Symptom management: Managing chronic pruritus

Dr Jessica Garner discusses causes and management options for this common symptom.

Chronic pruritus often intractable and has a high impact on patient's quality of life. (SPL)
Chronic pruritus often intractable and has a high impact on patient's quality of life. (SPL)

Pruritus is a relatively common symptom presenting to general practice, accounting for approximately 1% of consultations. A thorough history and careful examination are of paramount importance in trying to discover the underlying cause.  

Dermatological or systemic

Chronic pruritus refers to itching that has been present for six weeks or more. The first issue is to determine whether the pruritus is dermatological or systemic in nature.

Typically, dermatological skin conditions will have cutaneous manifestations. However, this should not be relied on and it is worth remembering that the itch can precede the development of the rash by some time. Dermatological causes of pruritus tend to be more localised in nature and have a more acute history.

It is well documented that systemic disease can manifest with pruritic symptoms. Haematological diseases, such as lymphoma, myelodysplastic syndrome and polycythaemia rubra vera, are well known to cause symptoms of itching.

Upset to the endocrine or metabolic systems can result in chronic pruritus. Examples include chronic kidney disease, liver disease, hyperparathyroidism, hyper/hypothyroidism and iron deficiency anaemia, all of which are known to cause pruritus.

Infections, such as HIV and parasitosis, can also be responsible for chronic pruritus, as can neurological disease, such as MS and brain tumours. Often overlooked are psychiatric causes for chronic itching, such as depression, schizophrenia, affective disorders and eating disorders.

Pruritus is commonly experienced during pregnancy and may be due to either dermatological or systemic causes.

There is also an increased incidence of pruritus in elderly patients. This is probably a consequence of age-related physiological skin changes, in addition to general comorbidities and polypharmacy.

Medication is a significant cause of itching and it can be extremely difficult to isolate which drugs may be responsible. Some drugs, such as aspirin and penicillin, classically cause pruritus with a skin rash, but a multitude of pharmacological agents purely induce an itch (see box 1).

Box 1: Drugs that may induce itch
Common culprits include
  • ACE inhibitors
  • ARBs
  • SSRIs
  • Metformin
  • NSAIDs
  • Beta-blockers
  • Bronchodilators
  • Calcium antagonists
  • Spironolactone
  • Combined oral contraceptive pill
  • Statins
  • Allopurinol

In approximately 10% of cases, the cause of pruritus is unknown.

History and examination

The history is the key to determining the aetiology of chronic pruritus. It is important to ask about recent skin changes or any new skin products that may have been used.

Systemic enquiry is important to rule out any symptoms such as weight loss, fever, sweats or emotional stresses.

The pattern of itching is also important. Pruritus secondary to chronic kidney disease is typically localised to the back, abdomen, head and arms; in cholestatic pruritus, it tends to affect the hands and feet.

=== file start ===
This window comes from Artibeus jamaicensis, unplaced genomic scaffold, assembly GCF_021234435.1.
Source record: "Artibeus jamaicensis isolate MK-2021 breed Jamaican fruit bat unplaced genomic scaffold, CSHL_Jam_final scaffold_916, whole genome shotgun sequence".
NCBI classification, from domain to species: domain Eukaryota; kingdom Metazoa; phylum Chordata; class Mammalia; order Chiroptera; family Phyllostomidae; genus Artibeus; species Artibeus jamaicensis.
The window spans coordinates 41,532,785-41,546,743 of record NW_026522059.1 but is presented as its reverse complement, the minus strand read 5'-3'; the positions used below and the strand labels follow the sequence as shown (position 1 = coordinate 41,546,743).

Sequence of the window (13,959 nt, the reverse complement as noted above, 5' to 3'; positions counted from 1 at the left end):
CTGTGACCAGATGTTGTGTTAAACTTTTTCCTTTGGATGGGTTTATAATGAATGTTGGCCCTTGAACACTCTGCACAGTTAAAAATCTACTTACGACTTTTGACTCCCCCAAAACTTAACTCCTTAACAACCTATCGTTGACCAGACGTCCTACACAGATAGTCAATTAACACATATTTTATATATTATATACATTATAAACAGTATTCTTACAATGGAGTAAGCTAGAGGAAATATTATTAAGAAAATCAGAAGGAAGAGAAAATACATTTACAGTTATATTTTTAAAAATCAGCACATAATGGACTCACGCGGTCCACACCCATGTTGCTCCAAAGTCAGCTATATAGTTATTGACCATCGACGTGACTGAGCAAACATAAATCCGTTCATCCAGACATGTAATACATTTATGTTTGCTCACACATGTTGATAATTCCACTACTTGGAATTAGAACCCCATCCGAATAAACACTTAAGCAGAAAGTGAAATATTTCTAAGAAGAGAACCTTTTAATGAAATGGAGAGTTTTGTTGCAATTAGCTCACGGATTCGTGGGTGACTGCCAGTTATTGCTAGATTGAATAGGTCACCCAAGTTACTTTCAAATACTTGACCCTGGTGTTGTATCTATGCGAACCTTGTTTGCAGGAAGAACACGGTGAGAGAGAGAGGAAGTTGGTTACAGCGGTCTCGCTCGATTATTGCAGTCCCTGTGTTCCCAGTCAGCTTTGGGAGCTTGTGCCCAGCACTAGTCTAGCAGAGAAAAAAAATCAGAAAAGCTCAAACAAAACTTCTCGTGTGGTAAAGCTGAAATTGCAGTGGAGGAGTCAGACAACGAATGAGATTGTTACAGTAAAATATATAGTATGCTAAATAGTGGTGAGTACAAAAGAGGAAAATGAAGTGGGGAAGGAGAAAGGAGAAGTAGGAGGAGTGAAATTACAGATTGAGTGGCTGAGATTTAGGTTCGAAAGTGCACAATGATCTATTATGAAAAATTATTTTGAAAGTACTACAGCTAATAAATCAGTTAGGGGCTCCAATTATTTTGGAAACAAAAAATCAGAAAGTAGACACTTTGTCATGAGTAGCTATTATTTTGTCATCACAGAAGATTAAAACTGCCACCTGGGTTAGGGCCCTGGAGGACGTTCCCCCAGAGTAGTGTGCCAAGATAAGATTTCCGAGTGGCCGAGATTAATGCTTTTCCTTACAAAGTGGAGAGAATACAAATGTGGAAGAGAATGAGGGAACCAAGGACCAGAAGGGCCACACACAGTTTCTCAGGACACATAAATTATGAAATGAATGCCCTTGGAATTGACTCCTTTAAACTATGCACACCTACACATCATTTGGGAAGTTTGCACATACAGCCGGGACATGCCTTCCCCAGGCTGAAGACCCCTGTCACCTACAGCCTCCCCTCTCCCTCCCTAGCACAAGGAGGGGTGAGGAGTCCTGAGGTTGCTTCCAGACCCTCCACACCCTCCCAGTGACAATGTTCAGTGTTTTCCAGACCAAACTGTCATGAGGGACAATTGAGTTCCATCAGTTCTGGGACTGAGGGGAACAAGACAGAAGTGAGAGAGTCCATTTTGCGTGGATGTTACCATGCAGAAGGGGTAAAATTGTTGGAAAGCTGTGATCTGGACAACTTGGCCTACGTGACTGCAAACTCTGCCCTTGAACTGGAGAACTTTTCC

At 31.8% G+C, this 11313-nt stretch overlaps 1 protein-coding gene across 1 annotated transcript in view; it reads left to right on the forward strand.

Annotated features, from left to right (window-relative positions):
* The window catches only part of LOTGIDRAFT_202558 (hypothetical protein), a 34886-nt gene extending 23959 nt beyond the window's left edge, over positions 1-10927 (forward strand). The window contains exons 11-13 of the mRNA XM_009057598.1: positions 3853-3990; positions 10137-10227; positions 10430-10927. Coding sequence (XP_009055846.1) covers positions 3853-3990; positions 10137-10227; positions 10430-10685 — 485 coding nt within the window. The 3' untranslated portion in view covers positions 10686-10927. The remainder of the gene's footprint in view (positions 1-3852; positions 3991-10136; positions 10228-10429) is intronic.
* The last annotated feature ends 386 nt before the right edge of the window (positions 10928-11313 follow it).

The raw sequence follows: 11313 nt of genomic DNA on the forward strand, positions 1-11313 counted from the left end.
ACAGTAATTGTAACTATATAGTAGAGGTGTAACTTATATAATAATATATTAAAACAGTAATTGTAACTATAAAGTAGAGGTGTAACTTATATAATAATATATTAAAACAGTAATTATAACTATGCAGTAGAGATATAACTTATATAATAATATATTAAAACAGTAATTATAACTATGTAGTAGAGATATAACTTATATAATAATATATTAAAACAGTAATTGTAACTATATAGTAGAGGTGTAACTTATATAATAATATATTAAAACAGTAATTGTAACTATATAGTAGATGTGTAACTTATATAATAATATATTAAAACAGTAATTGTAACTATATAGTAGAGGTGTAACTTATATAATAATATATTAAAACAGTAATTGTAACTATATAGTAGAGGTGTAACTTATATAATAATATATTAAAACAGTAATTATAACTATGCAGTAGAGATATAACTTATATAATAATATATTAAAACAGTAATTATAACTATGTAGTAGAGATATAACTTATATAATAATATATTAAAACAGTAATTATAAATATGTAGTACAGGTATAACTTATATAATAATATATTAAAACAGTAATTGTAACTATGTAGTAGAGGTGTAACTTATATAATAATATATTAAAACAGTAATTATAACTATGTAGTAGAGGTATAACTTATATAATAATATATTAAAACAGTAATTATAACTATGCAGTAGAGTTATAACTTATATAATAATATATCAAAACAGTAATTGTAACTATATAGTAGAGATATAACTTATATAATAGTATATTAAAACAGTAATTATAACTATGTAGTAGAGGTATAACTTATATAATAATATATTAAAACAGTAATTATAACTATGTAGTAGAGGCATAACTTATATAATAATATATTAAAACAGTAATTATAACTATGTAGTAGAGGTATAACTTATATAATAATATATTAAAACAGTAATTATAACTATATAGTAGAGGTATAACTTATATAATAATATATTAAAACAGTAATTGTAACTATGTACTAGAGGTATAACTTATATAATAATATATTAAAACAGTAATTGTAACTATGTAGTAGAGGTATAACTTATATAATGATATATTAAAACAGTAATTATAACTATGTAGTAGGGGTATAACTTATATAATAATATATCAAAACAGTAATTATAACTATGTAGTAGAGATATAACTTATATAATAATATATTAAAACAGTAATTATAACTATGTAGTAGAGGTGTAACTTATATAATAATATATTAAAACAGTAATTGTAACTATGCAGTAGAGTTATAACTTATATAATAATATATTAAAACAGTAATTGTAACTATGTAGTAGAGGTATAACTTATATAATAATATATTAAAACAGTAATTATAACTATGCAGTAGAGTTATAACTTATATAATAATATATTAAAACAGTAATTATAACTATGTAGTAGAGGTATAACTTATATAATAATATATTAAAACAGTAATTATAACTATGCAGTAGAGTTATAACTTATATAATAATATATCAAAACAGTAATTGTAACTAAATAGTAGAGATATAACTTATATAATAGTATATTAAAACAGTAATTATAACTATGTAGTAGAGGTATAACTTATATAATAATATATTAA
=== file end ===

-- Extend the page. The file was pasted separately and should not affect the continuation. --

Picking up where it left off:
Nocturnal symptoms usually suggest an organic cause, because somatoform itching does not typically wake the patient at night.

The itching may have specific triggers, such as exertion in cholinergic pruritus, or bathing in aquagenic pruritus. Generalised itch is more common in winter, especially in the elderly. Family history is of value in the assessment, especially in terms of dermatological or autoimmune disorders. Recent itching in family members may point to conditions such as scabies.

A comprehensive drug history, including any recent blood trans­fusions, is also of great importance.
A full external examination is vital. This should include the skin, nails, hair and anogenital regions. The spleen, kidneys and lymph nodes should also be palpated. Initial investigations should include FBC, U&E, LFT, TFT, glucose and iron studies.

Box 2 Specific treatments for pruritus
  • Antihistamines are the antipruritics most widely prescribed by GPs. They are effective in urticarial itch and to a lesser degree, pruritus secondary to atopic dermatitis. They may also be of benefit treating generalised pruritus. Sedating antihistamines are more effective than non-sedating, and hydroxyzine is usually the drug of choice.
  • Topical steroids are of use in treating skin inflammation in the presence of rash. Oral steroids can help severe chronic pruritus, but should be given for a maximum of two weeks.
  • Topical capsaicin offers some relief in chronic pruritus. Best used for localised areas of itching, its side-effects may limit compliance.
  • Both gabapentin and pregabalin can be used in itching secondary to chronic kidney disease and neuropathic pruritus.
  • SSRIs have been shown to be beneficial in paraneoplastic pruritus, cholestatic pruritus, pruritus of unknown origin and somatoform pruritus. Mirtazapine has been found helpful in atopic dermatitis.
  • UV therapy can benefit generalised pruritus, especially in the elderly.
  • Relaxation techniques and patient education programmes can be of benefit in helping patients to manage chronic itching, alongside more traditional pharmacological therapies.

General management

Treatment should be guided by the aetiology, but self-help is beneficial. Explain to patients that they should avoid anything that dries out the skin. Limiting hot drinks, spicy food and alcohol can help, as can reducing stress. Restricting baths to 20 minutes in lukewarm water, emollients and air-permeable clothing can all aid itch reduction. Some more specific treatments also worth considering are discussed in box 2.

  • Dr Garner is a salaried GP in Worcester

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